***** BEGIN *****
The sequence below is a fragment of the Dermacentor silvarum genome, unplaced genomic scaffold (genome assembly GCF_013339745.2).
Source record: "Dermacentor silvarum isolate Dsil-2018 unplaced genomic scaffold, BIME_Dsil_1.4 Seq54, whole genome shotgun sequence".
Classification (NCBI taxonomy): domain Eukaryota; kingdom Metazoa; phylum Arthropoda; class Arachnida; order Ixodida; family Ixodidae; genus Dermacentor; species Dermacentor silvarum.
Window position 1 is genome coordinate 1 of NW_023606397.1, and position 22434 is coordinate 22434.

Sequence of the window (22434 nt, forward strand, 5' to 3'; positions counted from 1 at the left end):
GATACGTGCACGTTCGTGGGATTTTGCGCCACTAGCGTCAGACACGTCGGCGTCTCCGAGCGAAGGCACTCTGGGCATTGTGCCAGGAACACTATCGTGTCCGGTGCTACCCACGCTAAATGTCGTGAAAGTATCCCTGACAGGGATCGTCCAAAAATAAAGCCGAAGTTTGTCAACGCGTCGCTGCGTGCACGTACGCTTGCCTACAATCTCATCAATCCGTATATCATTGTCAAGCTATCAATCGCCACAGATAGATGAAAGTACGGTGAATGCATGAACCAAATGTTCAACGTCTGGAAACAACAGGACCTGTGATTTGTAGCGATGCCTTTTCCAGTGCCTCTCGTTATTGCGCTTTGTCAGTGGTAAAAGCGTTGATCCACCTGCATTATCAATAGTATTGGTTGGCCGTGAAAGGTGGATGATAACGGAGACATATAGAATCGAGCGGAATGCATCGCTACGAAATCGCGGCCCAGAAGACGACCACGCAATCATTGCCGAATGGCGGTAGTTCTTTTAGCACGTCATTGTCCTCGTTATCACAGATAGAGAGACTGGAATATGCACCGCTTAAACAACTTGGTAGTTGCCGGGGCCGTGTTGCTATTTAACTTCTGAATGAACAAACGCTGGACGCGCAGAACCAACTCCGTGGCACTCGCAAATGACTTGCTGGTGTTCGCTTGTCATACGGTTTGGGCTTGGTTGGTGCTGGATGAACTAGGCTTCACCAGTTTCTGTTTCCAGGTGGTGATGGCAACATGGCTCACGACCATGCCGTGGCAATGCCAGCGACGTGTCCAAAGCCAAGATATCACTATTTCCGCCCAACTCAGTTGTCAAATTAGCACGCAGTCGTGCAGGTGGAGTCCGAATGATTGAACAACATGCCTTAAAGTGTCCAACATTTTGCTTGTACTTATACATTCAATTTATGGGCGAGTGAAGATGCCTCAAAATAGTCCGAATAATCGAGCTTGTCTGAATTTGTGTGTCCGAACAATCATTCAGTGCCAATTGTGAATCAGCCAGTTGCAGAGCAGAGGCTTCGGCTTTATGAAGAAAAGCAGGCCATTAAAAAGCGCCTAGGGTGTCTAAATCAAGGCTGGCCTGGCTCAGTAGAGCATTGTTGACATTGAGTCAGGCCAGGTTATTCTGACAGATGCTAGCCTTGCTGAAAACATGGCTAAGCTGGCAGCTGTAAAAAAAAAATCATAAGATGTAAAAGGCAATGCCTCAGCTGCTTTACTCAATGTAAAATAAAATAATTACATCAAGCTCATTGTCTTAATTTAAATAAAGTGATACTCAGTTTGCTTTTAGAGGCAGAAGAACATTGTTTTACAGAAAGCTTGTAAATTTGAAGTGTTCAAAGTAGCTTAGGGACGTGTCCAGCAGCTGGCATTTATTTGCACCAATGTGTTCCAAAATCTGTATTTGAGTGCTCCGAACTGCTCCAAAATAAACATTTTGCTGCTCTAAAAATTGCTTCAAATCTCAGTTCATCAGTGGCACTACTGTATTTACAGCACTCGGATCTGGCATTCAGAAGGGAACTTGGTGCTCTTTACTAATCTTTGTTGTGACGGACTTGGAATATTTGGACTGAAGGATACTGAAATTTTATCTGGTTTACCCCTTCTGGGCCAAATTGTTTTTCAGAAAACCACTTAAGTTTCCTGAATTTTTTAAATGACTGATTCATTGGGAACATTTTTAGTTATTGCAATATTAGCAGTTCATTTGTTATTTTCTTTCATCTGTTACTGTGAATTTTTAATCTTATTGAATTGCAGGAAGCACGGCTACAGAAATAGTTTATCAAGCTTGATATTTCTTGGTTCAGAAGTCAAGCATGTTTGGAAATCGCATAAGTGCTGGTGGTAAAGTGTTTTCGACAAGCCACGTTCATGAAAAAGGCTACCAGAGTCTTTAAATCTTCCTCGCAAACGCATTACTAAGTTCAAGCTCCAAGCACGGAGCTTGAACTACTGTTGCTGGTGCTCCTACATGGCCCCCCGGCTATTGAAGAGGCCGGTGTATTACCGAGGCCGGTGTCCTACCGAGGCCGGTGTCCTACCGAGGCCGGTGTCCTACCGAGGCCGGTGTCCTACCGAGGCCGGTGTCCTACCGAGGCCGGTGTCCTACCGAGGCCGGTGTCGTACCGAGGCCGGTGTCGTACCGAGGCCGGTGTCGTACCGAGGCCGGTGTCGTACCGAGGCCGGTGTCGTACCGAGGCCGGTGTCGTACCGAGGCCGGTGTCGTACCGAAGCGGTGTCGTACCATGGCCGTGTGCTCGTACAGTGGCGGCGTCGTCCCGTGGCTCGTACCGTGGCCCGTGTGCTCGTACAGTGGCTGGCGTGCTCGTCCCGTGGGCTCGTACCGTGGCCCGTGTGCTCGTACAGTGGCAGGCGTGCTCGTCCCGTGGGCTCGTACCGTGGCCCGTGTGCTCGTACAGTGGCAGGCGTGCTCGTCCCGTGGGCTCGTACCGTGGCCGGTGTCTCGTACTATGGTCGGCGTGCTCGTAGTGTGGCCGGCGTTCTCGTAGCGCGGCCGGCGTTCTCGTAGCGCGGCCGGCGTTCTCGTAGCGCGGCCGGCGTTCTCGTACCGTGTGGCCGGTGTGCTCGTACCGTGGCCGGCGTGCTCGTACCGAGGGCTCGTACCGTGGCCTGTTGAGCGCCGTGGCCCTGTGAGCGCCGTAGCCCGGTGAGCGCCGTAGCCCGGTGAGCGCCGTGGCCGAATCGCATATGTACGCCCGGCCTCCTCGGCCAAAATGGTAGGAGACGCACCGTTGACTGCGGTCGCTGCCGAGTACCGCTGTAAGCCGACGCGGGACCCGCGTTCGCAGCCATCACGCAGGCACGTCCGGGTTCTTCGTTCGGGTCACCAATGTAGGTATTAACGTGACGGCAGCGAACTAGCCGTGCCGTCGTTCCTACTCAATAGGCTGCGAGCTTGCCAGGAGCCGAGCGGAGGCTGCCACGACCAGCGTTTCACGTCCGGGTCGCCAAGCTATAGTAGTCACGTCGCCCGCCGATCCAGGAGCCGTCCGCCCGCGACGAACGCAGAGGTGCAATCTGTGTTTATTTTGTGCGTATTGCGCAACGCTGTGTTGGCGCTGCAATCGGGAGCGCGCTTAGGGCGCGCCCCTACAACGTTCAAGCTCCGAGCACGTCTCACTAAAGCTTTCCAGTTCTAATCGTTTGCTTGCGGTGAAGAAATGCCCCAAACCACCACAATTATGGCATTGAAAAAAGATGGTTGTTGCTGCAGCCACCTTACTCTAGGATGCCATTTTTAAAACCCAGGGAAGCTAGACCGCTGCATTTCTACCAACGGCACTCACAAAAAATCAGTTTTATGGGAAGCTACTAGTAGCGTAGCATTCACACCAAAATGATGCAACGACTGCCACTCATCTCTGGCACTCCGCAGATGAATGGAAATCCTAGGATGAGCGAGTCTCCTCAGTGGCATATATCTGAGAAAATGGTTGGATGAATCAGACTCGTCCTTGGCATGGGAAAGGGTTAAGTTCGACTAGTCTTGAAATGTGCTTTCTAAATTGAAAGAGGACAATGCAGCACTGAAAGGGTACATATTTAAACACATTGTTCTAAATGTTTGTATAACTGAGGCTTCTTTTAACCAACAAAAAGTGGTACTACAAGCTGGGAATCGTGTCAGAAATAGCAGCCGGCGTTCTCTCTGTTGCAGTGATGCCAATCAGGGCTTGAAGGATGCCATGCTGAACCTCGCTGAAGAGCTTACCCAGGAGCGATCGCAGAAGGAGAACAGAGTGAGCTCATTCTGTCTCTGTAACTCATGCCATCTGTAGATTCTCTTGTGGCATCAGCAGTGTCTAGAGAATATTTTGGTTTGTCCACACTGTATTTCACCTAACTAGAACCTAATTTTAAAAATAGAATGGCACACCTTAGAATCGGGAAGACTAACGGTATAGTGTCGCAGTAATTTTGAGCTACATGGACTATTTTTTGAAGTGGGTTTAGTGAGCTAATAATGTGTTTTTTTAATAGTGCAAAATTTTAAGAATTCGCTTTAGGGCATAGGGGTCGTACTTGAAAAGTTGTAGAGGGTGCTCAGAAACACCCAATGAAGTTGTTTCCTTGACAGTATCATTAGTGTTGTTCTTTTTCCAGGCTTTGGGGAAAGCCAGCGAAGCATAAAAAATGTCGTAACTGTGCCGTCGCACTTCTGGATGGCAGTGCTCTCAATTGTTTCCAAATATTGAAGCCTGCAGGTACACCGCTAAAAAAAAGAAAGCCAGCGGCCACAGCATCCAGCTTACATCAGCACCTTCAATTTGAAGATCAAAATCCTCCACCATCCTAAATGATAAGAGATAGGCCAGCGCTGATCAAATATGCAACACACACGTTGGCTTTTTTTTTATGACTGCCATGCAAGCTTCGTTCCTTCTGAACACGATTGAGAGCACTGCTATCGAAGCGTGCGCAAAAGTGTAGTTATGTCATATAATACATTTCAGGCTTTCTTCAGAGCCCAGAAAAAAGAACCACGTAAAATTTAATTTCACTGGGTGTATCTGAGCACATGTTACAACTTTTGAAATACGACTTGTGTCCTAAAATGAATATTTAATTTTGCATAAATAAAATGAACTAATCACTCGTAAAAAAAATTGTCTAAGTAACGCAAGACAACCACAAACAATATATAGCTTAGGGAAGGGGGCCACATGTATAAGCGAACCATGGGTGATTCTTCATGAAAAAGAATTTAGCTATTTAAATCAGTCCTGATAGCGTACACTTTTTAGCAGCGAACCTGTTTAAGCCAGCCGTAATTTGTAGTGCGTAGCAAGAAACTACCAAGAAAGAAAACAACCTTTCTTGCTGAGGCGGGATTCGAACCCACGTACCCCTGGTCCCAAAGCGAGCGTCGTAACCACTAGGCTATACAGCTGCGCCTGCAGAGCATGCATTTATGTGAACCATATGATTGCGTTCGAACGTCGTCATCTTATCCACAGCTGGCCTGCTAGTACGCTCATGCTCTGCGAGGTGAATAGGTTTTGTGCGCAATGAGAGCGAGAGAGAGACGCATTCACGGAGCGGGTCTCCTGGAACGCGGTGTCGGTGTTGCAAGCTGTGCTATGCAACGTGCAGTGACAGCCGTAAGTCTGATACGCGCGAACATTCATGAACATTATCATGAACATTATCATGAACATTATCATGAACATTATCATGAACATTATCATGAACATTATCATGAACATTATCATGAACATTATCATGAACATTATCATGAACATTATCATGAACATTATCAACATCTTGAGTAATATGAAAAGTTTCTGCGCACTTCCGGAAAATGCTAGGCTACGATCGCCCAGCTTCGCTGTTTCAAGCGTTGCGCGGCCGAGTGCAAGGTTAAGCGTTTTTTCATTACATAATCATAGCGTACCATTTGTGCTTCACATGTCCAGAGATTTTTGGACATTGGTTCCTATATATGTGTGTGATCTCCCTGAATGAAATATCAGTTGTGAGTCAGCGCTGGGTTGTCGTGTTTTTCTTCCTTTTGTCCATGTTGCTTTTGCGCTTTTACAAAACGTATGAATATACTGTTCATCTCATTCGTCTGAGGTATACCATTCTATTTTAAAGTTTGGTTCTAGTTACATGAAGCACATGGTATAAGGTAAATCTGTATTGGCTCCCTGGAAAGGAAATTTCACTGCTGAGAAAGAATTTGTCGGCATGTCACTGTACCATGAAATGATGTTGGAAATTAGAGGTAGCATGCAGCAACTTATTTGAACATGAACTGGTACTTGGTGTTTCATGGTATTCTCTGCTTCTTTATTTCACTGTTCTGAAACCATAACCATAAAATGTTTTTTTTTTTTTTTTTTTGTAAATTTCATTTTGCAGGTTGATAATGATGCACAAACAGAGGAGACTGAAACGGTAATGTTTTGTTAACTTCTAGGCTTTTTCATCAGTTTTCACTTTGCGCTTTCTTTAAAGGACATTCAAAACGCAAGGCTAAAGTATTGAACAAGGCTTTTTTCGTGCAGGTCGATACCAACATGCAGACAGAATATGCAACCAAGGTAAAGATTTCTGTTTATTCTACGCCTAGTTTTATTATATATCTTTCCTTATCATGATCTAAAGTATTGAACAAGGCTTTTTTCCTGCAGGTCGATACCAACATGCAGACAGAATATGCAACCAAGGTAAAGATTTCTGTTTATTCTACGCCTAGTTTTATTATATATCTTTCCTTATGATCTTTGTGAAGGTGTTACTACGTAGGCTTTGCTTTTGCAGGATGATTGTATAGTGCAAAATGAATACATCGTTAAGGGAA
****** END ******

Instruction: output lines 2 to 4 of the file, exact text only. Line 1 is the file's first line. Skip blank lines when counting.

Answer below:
Source record: "Dermacentor silvarum isolate Dsil-2018 unplaced genomic scaffold, BIME_Dsil_1.4 Seq54, whole genome shotgun sequence".
Classification (NCBI taxonomy): domain Eukaryota; kingdom Metazoa; phylum Arthropoda; class Arachnida; order Ixodida; family Ixodidae; genus Dermacentor; species Dermacentor silvarum.
Window position 1 is genome coordinate 1 of NW_023606397.1, and position 22434 is coordinate 22434.